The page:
Reflection Eternal - Train Of Thought  
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written by Philip Oliver    
Now this album has been a long time coming, Rawkus have kept Kweli and Hi-Tek on the backburner for a long time but managed to keep us salivating with a slew of 12" from the group. Some of you may be distressed to find out a lot of the tracks like ‘The Express’, ‘Human Element’ and the classic ‘Fortified live’ do not appear here, they make room for the new stuff, and besides you would have copped them when they appeared if you really wanted them. So it seems like the Dream Team has arrived with a full length, Talib Kweli with his intelligent rhyming and Hi Tek with those oh so beautiful beats.

The first thing that caught me about ‘Train of Thought’ is that its not really a predictable album, I mean RE could still have encapsulated us with a bunch of ‘Manifestos’ but they didn’t, they made an album that would not only be appreciated by the Underground but would also reach out to lovers of all hip hop without compromising their sound. There's even a very convincing imitation of Nelson Mandela on the intro. Kweli then just eases you into the album before we are stomped with the current single ‘Move Something’. Now this is one of the first indications that although its not what you expected its gonna be one hell of a ride. The pumping horns are nothing like you heard from Hi-Tek before as Kweli hits you from all angles with his lyrics. Talib Kweli has always been able to rap his arse off, he manages to get more in one line than most emcees get in a whole track. That’s not just quantity, I’m talking about quality and how more apt than the chilling backdrop of ‘Too Late’, a song that haunts the tip of your spine with not only the production but Kweli's chants of ‘Is it to early to Mourn is it to late to Rise’. On a similar vibe comes the pleasing ‘Good Mourning’ a track that seems to complete this album as a whole with its melancholy (but uplifting) content.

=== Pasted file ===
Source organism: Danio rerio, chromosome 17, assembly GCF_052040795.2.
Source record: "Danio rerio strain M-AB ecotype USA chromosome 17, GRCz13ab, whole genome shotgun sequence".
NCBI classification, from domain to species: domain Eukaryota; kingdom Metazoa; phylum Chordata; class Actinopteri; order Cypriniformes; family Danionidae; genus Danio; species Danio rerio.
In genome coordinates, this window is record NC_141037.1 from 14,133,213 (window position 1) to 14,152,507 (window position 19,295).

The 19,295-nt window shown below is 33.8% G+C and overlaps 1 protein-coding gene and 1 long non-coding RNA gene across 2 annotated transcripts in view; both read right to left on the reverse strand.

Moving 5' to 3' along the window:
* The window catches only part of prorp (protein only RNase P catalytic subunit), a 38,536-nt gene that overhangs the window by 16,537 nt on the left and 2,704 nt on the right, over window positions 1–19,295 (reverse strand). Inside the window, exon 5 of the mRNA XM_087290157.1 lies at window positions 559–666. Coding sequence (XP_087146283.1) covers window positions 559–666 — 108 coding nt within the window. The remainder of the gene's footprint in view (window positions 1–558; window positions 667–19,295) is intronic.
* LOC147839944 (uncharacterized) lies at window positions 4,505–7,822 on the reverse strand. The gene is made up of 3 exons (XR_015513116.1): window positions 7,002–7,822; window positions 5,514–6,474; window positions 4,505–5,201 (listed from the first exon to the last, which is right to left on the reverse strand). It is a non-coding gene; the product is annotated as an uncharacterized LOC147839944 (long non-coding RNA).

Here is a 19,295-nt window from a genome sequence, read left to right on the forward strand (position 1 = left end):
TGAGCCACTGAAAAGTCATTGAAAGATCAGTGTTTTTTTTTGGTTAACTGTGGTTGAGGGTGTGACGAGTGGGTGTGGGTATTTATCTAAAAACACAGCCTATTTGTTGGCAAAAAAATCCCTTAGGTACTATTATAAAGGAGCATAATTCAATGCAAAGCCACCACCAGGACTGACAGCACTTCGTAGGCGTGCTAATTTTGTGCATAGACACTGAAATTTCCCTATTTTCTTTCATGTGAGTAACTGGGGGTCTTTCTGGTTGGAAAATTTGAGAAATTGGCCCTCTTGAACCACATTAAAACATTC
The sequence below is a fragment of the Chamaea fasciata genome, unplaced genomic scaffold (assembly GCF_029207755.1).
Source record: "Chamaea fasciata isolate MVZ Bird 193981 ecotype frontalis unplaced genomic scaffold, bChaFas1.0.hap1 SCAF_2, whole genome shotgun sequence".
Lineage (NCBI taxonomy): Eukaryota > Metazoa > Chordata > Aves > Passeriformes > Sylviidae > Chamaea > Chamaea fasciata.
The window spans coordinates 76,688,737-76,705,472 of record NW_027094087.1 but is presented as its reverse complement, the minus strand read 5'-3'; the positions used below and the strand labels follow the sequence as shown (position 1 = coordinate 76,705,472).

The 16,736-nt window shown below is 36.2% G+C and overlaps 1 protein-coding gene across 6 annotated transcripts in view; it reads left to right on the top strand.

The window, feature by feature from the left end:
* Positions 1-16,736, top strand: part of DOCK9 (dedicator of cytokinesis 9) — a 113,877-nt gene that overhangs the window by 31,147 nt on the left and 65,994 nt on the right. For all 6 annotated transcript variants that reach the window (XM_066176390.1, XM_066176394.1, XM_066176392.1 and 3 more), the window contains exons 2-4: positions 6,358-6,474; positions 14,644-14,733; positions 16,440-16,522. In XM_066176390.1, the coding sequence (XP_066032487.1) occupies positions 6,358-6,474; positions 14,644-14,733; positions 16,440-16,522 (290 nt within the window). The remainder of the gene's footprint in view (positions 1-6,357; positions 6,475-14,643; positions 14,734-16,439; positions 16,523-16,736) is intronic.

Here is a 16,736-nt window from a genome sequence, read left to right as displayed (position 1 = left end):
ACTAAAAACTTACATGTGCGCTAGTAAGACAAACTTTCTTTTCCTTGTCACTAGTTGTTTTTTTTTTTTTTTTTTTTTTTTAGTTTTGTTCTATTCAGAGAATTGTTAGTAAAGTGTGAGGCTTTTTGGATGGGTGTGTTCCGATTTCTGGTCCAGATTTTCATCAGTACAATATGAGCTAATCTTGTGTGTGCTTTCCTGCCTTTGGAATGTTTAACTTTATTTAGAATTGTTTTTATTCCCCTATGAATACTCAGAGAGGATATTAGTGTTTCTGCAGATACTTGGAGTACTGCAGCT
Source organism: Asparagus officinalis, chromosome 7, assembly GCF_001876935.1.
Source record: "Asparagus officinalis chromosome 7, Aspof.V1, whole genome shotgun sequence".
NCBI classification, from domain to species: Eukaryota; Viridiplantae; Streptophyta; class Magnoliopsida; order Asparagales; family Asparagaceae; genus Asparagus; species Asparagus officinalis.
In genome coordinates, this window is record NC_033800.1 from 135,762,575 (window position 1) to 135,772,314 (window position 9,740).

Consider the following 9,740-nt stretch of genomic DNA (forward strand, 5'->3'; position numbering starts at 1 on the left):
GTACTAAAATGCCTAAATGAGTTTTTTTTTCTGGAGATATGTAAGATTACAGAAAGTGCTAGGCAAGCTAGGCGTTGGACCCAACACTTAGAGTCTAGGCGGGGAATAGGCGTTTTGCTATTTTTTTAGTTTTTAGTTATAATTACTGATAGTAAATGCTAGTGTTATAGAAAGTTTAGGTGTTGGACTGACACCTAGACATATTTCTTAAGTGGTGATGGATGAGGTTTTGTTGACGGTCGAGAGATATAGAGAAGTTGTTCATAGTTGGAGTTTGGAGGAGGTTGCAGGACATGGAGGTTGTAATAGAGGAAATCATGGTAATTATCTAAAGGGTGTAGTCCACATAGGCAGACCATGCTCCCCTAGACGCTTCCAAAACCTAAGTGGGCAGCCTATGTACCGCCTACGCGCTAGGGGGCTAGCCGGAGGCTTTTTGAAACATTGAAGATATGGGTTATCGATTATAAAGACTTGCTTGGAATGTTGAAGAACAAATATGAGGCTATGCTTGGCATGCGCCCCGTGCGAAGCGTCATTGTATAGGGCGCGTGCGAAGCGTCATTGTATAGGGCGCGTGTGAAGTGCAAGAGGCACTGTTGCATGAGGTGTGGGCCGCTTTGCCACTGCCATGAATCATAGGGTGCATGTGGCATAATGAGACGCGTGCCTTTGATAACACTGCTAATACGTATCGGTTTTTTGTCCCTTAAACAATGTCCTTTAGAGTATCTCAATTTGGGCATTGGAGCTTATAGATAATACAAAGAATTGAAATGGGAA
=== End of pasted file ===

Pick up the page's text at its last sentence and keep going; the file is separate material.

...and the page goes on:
Those of you expecting a bunch of Okayplayer or Native Tongues type collaborations may be in for a shock as tracks like ‘Down for the count’ features Xzibit and Rah Digga and ‘Ghetto Afterlife’ features Kool G Rap (Rawkus using their Cross promotion again). But are they suited collaborations? Well maybe they shouldn’t have worked as their styles are different but they do, in fact I’d say De la’s appearance on ‘Soul rebels’ is overshadowed by these tracks. They even manage to pull out Rick James for the hook on ‘Touch You’, a funky track that opens with a verse from Piakhan, an emcee with a Southern Twang with a lot of potential if he can keep displaying a flow like this. This is one of my favorite tracks as no matter what I am doing my neck muscles cannot restrain from moving to the beat. Did I forget ‘Some kind of Wonderful’ and ‘Eternalists’? Both tracks among 2000’s best.

I only have 2 problems with the album, I wish ‘On my way’ had been a full track and not an interlude as this track could have been one of the albums starring moments. The next is the beat for ‘This means you’, the flowing string sample would have made this track even better than it already is unfortunately we have to wait for the hook to get a dose of that treat. Kweli meets up with his Brother from another mother and Black Star companion for this track and well all I can say is that these two emcees can still produce magic results of this high caliber. The album closes with ‘For Women’ as Kweli reflects his opening verse on his meeting with a 107 year old woman and the impact it has on his thoughts as his respect for the female race opens up all over this track, ignorant its not.

The journey was amazing and you’ll want to take the Train of Thought over and over again, traveling has never been so enjoyable.

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